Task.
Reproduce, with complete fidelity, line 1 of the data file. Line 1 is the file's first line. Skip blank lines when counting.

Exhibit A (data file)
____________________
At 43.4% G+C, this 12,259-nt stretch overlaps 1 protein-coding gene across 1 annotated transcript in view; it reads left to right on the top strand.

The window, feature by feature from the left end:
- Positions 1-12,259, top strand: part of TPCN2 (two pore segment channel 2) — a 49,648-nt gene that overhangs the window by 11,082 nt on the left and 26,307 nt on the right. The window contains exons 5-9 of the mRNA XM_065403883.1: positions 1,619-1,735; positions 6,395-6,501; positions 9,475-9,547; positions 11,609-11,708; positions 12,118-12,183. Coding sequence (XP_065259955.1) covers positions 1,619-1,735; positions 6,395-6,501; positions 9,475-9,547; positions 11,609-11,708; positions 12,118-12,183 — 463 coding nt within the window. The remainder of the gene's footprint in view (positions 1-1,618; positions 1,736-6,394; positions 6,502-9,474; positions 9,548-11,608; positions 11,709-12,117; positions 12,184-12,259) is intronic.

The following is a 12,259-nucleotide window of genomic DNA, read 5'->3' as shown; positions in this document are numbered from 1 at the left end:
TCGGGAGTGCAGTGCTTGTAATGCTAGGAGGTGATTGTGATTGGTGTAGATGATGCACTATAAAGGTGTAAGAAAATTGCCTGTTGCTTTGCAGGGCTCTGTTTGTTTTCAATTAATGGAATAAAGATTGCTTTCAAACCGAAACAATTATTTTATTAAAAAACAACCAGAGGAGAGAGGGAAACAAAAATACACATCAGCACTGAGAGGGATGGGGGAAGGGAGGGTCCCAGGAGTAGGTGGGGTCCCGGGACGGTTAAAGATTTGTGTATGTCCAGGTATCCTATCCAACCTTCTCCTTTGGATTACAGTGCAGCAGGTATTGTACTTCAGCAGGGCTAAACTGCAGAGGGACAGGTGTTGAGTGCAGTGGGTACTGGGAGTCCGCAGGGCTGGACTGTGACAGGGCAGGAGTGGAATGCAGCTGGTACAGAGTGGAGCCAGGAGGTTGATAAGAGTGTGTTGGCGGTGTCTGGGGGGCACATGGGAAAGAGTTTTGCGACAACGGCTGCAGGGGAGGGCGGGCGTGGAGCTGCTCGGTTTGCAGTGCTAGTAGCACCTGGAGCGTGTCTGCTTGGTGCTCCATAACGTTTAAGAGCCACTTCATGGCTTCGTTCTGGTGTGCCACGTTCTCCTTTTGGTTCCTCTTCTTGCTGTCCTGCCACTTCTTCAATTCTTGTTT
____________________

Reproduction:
At 43.4% G+C, this 12,259-nt stretch overlaps 1 protein-coding gene across 1 annotated transcript in view; it reads left to right on the top strand.